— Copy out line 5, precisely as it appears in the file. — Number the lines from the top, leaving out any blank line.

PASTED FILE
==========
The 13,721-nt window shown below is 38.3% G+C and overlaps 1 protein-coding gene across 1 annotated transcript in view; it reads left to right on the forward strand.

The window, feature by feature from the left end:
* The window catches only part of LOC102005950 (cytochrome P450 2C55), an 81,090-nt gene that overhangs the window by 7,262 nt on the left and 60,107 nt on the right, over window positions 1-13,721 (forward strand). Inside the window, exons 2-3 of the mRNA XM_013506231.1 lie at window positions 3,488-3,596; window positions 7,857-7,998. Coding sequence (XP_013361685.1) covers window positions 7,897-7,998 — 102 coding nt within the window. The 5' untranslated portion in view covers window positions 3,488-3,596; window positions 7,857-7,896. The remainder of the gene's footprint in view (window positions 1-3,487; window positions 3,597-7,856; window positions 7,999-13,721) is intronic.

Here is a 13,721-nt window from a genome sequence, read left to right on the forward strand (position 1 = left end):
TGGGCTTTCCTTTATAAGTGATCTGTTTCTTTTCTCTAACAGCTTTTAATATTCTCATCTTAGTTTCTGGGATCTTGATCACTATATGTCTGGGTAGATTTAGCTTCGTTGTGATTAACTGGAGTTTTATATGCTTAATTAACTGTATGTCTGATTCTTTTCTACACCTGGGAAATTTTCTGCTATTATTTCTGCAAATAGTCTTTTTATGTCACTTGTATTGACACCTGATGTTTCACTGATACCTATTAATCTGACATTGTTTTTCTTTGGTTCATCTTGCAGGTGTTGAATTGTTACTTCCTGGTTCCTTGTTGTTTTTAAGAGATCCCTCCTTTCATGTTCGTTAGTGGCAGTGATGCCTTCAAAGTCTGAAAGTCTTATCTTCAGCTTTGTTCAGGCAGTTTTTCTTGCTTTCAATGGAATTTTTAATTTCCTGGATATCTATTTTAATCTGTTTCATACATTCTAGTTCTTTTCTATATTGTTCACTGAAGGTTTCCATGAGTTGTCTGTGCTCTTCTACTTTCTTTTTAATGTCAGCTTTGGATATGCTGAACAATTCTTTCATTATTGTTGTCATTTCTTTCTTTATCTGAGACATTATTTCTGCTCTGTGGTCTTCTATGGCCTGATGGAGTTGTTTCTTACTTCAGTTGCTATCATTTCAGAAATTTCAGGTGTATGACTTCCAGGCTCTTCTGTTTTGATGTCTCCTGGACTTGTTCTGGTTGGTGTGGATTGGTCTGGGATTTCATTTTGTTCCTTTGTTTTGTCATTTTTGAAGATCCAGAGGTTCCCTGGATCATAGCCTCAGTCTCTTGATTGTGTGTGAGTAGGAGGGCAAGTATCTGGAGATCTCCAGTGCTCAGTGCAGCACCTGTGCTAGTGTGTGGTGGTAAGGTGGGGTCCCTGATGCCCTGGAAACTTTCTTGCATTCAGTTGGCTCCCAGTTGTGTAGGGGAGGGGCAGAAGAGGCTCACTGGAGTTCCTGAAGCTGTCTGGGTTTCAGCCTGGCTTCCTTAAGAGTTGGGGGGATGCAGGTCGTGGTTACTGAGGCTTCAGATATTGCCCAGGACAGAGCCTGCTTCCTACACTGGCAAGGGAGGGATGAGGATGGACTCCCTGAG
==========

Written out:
TGGGCTTTCCTTTATAAGTGATCTGTTTCTTTTCTCTAACAGCTTTTAATATTCTCATCTTAGTTTCTGGGATCTTGATCACTATATGTCTGGGTAGATTTAGCTTCGTTGTGATTAACTGGAGTTTTATATGCTTAATTAACTGTATGTCTGATTCTTTTCTACACCTGGGAAATTTTCTGCTATTATTTCTGCAAATAGTCTTTTTATGTCACTTGTATTGACACCTGATGTTTCACTGATACCTATTAATCTGACATTGTTTTTCTTTGGTTCATCTTGCAGGTGTTGAATTGTTACTTCCTGGTTCCTTGTTGTTTTTAAGAGATCCCTCCTTTCATGTTCGTTAGTGGCAGTGATGCCTTCAAAGTCTGAAAGTCTTATCTTCAGCTTTGTTCAGGCAGTTTTTCTTGCTTTCAATGGAATTTTTAATTTCCTGGATATCTATTTTAATCTGTTTCATACATTCTAGTTCTTTTCTATATTGTTCACTGAAGGTTTCCATGAGTTGTCTGTGCTCTTCTACTTTCTTTTTAATGTCAGCTTTGGATATGCTGAACAATTCTTTCATTATTGTTGTCATTTCTTTCTTTATCTGAGACATTATTTCTGCTCTGTGGTCTTCTATGGCCTGATGGAGTTGTTTCTTACTTCAGTTGCTATCATTTCAGAAATTTCAGGTGTATGACTTCCAGGCTCTTCTGTTTTGATGTCTCCTGGACTTGTTCTGGTTGGTGTGGATTGGTCTGGGATTTCATTTTGTTCCTTTGTTTTGTCATTTTTGAAGATCCAGAGGTTCCCTGGATCATAGCCTCAGTCTCTTGATTGTGTGTGAGTAGGAGGGCAAGTATCTGGAGATCTCCAGTGCTCAGTGCAGCACCTGTGCTAGTGTGTGGTGGTAAGGTGGGGTCCCTGATGCCCTGGAAACTTTCTTGCATTCAGTTGGCTCCCAGTTGTGTAGGGGAGGGGCAGAAGAGGCTCACTGGAGTTCCTGAAGCTGTCTGGGTTTCAGCCTGGCTTCCTTAAGAGTTGGGGGGATGCAGGTCGTGGTTACTGAGGCTTCAGATATTGCCCAGGACAGAGCCTGCTTCCTACACTGGCAAGGGAGGGATGAGGATGGACTCCCTGAG